Citizen Suits Against States and Territories and the Eleventh Amendment

AuthorRobin Kundis Craig
chapter ten
Citizen Suits Against States and
Territories and the Eleventh Amendment
From the beginning, Congress intended citizens to be able to sue states as well as
the United States for violations of the Clean Water Act (CWA or the Act). Thus, the
1972 citizen suit provision, like the current §505, provided that “any citizen may
commence a civil action on his own behalf . . . against any person (including . . .
any other governmental instrumentality or agency to the extent permitted by the
eleventh amendment to the Constitution). . . .1 Moreover, the Act clearly includes
states and “political subdivision[s] of a State” as “persons” subject to both the
citizen suit and the civil penalty provisions.2
As §505 also makes clear, however, citizen suits against states are subject to
the Eleventh Amendment to the U.S. Constitution. This amendment preserves the
states’ sovereign immunity, recognizing their status as independent if subordinate
sovereigns within the federali sm system. The Eleventh Amendment states that
“[t]he Judicial power of the United States shall not be construed to extend to any
suit in law or equity, commenced or prosecuted against one of the United States
by Citizens of another State, or by Citizens or Subjects of any Foreign State.”3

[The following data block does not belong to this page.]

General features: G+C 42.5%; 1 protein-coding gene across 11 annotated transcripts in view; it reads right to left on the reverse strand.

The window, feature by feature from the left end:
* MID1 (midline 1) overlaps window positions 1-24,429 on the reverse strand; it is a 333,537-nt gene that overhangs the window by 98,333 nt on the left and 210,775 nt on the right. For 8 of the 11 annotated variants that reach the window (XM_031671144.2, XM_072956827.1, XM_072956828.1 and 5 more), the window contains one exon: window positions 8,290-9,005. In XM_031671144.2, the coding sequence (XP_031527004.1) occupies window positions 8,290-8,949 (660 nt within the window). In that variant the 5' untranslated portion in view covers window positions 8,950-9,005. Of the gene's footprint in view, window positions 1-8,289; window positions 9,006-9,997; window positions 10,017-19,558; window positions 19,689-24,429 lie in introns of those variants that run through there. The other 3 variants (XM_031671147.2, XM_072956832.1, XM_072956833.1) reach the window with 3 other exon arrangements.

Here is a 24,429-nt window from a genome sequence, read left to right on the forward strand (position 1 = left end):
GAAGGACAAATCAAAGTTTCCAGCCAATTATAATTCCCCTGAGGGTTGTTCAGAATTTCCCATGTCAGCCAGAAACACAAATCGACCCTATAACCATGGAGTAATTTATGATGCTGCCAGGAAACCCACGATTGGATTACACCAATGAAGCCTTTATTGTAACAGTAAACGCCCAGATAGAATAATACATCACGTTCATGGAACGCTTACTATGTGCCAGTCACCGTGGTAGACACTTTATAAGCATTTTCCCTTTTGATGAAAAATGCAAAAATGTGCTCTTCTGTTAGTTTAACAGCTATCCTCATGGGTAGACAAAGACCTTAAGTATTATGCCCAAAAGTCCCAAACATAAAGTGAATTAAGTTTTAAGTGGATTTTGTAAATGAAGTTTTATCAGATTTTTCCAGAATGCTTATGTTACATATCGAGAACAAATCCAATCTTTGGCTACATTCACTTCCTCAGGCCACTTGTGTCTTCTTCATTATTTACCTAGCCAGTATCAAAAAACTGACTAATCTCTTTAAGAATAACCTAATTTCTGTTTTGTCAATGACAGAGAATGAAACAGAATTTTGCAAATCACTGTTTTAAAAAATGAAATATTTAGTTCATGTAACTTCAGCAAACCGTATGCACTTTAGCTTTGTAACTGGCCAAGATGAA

It functions not as a defense to liability, but rather as a constitutional limitation
on the jurisdiction of the federal courts, including their jurisdiction to hear CWA
citizen suits.4
I. Congress’ Attempt to Abrogate State Sovereign Immunity in the CWA
and the U.S. Supreme Court’s Eleventh Amendment Jurisprudence
On its face, the Eleventh Amendment does not appear to signif‌icantly limit citizen
suits against states. Its plain language only prohibits federal courts from hearing
lawsuits brought against a state by citizens of another state or citizens of a foreign
nation, and thus the federal courts would appear to have authority to hear environ-
mental citizen suits brought by a citizen against that citizen’s own state. However,
1. 33 U.S.C. §1365(a)(1) (2000).
2. Id. §1362(5).
3. U.S. Const. amend XI.
4. Puerto Rico Aqueduct & Sewer Auth. v. Metcalf & Eddy, Inc., 506 U.S. 139, 146 (1993).
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the Supreme Court has construed the Eleventh Amendment to apply to all private
lawsuits against states.5 Thus, states enjoy Eleventh Amendment immunity from
environmental citizen suits—unless Congress had both the authority and the intent
to abrogate such sovereign immunity through the citizen suit provision.
Like the United States, a state can waive its sovereign immunity and consent to
lawsuits against itself.6 However, because the states are subordinate sovereigns, like
tribes, Congress can also, in certain circumstances, peremptorily waive, or abro-
gate, states’ sovereign immunity, even over the states’ protest. Arguably, Congress’
authority to override the Eleventh Amendment derives most generally from the fact
that, after winning the Revolutionary War, the states voluntarily subordinated their
own sovereign powers to the United States. However, Congress’ clearest authority
to abrogate state sovereign immunity derives from the post-Civil War amendments,